Mackey, Robert R. The Uncivil War: Irregular Warfare in the Upper South, 1861-1865. Norman, OK: University of Oklahoma Press, 2005.

Fisher, Civil War Book Review [], finds that this work "offers a systematic evaluation of the role that irregular operations played in Confederate strategy in the Upper South and the effectiveness of Union responses to these operations." The author "argues that the Confederate government made extensive use of unconventional operations, but that Union forces defeated or neutralized every attempt." On the downside, Mackey "seems determined to cast his analysis within a framework of military doctrine, even though that concept would have had limited meaning to most Civil War officers.... More serious is [his] insistence on viewing the unconventional war almost entirely from a centralized, military perspective.... [A]ny analysis of irregular warfare that leaves out its political, social, and even cultural elements will inevitably prove inadequate and perhaps even misleading."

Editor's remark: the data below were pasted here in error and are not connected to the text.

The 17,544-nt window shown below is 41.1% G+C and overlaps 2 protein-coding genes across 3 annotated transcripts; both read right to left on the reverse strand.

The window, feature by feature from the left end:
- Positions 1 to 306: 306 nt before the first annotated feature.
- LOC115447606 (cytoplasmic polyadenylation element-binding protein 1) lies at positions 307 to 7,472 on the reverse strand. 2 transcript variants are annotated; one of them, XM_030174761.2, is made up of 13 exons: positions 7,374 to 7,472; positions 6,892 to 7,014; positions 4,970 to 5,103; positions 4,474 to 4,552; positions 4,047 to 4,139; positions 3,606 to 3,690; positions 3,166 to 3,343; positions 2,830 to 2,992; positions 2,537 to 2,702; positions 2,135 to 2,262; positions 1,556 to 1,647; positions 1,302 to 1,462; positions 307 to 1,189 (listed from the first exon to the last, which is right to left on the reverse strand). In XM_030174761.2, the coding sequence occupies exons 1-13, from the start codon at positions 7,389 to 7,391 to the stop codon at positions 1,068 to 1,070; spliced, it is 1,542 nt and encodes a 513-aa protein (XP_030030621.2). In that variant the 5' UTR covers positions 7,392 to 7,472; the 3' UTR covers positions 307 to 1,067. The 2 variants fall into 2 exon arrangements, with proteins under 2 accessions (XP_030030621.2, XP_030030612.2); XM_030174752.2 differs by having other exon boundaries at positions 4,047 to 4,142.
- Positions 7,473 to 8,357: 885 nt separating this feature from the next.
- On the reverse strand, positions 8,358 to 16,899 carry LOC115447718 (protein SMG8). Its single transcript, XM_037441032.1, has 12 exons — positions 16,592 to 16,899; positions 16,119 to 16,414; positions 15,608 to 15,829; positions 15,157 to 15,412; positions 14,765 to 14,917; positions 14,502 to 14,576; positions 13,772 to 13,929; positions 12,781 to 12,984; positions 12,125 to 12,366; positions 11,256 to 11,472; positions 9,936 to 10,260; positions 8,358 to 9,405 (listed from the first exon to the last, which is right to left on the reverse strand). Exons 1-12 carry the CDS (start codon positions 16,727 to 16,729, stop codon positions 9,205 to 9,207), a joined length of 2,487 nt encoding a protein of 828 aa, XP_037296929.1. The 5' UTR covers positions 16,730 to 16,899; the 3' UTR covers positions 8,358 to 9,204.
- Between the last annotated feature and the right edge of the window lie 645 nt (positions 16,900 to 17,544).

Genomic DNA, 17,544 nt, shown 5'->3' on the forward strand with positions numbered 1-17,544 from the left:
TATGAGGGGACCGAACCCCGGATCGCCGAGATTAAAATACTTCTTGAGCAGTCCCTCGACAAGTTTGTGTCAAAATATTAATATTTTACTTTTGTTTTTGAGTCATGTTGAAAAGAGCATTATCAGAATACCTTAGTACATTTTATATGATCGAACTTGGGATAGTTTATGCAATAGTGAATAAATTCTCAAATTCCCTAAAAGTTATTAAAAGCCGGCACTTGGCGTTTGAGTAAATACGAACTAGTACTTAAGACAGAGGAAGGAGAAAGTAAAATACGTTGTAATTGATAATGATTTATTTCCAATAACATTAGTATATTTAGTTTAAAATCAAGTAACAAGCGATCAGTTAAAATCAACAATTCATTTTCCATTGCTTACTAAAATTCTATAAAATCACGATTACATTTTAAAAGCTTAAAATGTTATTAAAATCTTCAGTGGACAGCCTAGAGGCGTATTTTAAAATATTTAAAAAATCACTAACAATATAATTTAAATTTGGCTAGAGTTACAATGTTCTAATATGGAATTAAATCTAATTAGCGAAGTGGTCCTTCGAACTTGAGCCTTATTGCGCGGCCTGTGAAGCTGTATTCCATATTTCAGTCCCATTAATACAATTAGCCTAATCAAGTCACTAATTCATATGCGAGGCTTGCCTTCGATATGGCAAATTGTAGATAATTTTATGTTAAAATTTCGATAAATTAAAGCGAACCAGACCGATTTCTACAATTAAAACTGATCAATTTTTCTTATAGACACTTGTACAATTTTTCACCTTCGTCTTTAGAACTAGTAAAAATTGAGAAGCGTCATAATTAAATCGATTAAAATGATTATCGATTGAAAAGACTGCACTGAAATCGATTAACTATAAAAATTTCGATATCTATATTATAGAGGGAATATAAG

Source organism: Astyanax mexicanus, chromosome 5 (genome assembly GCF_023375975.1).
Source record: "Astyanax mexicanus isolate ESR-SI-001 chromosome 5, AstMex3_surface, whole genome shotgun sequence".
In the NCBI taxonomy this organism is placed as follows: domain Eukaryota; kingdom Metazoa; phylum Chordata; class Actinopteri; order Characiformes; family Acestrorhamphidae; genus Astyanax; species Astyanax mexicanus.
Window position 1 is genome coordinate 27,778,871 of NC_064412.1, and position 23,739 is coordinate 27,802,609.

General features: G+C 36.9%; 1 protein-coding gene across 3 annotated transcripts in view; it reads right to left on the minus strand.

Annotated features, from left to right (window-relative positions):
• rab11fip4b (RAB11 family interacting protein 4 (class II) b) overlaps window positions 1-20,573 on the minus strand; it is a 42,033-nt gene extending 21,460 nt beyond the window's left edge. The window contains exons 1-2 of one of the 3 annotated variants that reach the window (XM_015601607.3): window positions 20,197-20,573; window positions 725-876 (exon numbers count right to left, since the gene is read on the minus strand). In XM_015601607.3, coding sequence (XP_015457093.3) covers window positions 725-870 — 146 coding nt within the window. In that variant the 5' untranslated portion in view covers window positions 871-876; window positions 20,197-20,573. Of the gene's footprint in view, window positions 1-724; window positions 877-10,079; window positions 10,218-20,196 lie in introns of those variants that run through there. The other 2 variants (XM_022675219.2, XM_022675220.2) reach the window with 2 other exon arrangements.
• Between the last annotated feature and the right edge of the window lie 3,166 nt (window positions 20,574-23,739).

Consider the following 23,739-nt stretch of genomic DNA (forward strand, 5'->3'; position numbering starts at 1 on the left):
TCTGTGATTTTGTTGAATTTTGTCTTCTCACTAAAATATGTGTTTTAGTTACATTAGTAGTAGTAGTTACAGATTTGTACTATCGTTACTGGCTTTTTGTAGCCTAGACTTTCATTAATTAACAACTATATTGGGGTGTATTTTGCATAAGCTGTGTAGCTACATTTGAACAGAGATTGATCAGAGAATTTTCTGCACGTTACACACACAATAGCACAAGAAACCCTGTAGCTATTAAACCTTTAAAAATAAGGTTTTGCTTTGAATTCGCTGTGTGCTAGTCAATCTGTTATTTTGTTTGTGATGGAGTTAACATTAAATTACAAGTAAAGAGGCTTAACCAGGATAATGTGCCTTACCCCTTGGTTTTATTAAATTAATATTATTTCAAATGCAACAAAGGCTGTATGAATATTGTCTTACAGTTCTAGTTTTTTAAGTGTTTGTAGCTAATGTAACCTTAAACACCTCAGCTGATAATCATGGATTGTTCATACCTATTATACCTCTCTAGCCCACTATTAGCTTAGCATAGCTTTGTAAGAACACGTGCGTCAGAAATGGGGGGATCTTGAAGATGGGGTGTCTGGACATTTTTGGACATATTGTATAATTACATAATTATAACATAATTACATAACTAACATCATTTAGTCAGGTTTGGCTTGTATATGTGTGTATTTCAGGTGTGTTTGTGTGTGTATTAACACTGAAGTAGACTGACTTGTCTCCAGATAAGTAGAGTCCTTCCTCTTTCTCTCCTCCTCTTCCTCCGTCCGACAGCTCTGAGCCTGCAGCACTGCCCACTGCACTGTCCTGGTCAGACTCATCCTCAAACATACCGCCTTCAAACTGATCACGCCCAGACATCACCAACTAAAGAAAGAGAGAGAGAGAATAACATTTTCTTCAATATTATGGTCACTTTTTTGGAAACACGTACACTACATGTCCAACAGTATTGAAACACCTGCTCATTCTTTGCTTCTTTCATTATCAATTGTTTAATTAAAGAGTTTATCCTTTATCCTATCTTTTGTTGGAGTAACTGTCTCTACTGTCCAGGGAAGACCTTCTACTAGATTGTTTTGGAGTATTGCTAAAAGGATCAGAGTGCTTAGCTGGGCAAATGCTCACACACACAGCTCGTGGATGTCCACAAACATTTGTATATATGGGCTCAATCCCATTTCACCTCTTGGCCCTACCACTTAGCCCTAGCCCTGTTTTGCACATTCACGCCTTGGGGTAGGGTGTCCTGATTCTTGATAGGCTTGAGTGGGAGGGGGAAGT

Mountcastle, Clay. Punitive War: Confederate Guerrillas and Union Reprisals. Lawrence, KS: University Press of Kansas, 2009.

For Bruscino, Military Review (Jan.-Feb. 2010), the author is not completely convincing when he argues that "guerrilla warfare waged by Confederates frustrated Union soldiers, which in turn led to attacks on Southern property and civilians.... [T]he causes of retaliatory destruction were more complicated than Mountcastle suggests."

Mosby, John S. Ed., Charles Wells Russell. The Memoirs of Colonel John S. Mosby. New York: Little, Brown, 1917. Bloomington: Indiana University Press, 1981. Gray Ghost: The Memoirs of Colonel John S. Mosby. New York: Bantam, 1992. [pb]

Clark comment: Mosby was arguably one of the top guerrilla warriors (he uses the term "partisans") of the Confederacy. He rose from private in the cavalry to colonel, commanding his own force. Mosby's best-known single exploit may be his raid on Fairfax (8-9 March 1863), in which he captured U.S. General Stoughton. This episode is recounted by Mosby on pages 129-140 of the Bantam edition of his memoirs. Tidwell, April '65, p. 32, links some of Mosby's activities to "missions of interest to the central [Confederate] government."

There is an up-to-date biography of Mosby: Kevin H. Siepel, Rebel: The Life and Times of John Singleton Mosby (New York: Da Capo, 1997). Seamon, Proceedings 123.9 (Sep. 1997), notes that former Sen. Eugene McCarthy wrote the foreword, and that Mosby's life is taken beyond the Civil War period to his service with the Consular Service in China and later with the Interior Department.